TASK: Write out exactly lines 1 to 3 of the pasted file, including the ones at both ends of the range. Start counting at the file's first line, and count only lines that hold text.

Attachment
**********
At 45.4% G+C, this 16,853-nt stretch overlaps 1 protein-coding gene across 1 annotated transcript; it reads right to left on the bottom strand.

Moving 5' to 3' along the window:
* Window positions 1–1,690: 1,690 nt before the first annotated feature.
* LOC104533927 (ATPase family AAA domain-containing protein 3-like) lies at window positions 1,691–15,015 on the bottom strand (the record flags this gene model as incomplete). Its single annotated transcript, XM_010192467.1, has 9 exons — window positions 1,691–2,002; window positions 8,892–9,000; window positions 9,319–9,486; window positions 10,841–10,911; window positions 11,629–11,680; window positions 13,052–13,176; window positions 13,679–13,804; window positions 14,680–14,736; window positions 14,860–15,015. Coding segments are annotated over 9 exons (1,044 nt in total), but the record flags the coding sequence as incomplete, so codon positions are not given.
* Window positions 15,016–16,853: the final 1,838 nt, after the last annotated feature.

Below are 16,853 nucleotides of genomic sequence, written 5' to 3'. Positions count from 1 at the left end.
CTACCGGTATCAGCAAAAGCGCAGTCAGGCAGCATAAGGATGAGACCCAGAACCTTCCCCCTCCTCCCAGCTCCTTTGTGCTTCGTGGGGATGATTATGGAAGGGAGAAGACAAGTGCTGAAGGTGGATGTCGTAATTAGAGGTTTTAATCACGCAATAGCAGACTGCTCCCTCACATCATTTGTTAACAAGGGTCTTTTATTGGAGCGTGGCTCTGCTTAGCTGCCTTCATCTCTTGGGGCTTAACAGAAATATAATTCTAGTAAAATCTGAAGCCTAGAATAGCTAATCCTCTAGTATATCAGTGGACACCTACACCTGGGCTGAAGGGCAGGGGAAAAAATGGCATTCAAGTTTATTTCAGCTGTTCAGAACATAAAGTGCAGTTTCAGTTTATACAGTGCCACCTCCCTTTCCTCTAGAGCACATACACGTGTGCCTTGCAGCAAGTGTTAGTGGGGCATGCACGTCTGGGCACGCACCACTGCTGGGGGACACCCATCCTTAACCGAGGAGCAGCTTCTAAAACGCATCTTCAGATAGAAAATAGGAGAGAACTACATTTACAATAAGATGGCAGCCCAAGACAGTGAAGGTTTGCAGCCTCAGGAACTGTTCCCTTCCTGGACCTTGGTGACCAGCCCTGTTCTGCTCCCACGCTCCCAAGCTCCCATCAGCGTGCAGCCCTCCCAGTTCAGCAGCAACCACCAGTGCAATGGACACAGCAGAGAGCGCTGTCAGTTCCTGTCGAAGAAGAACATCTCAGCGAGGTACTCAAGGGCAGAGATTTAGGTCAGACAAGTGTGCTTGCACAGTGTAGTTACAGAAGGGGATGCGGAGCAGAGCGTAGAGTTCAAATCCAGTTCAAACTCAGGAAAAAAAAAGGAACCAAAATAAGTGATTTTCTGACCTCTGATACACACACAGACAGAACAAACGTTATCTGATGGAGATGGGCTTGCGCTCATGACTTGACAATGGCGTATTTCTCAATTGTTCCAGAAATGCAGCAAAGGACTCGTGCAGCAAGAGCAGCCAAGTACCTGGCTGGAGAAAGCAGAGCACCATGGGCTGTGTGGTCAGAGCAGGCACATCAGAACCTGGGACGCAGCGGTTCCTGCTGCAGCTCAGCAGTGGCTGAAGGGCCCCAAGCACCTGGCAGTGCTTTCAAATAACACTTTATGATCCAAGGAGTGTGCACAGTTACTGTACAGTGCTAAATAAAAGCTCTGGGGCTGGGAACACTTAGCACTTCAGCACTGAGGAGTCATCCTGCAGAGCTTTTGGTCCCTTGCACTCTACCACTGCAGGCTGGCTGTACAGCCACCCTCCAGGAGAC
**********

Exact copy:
At 45.4% G+C, this 16,853-nt stretch overlaps 1 protein-coding gene across 1 annotated transcript; it reads right to left on the bottom strand.

Moving 5' to 3' along the window:
* Window positions 1–1,690: 1,690 nt before the first annotated feature.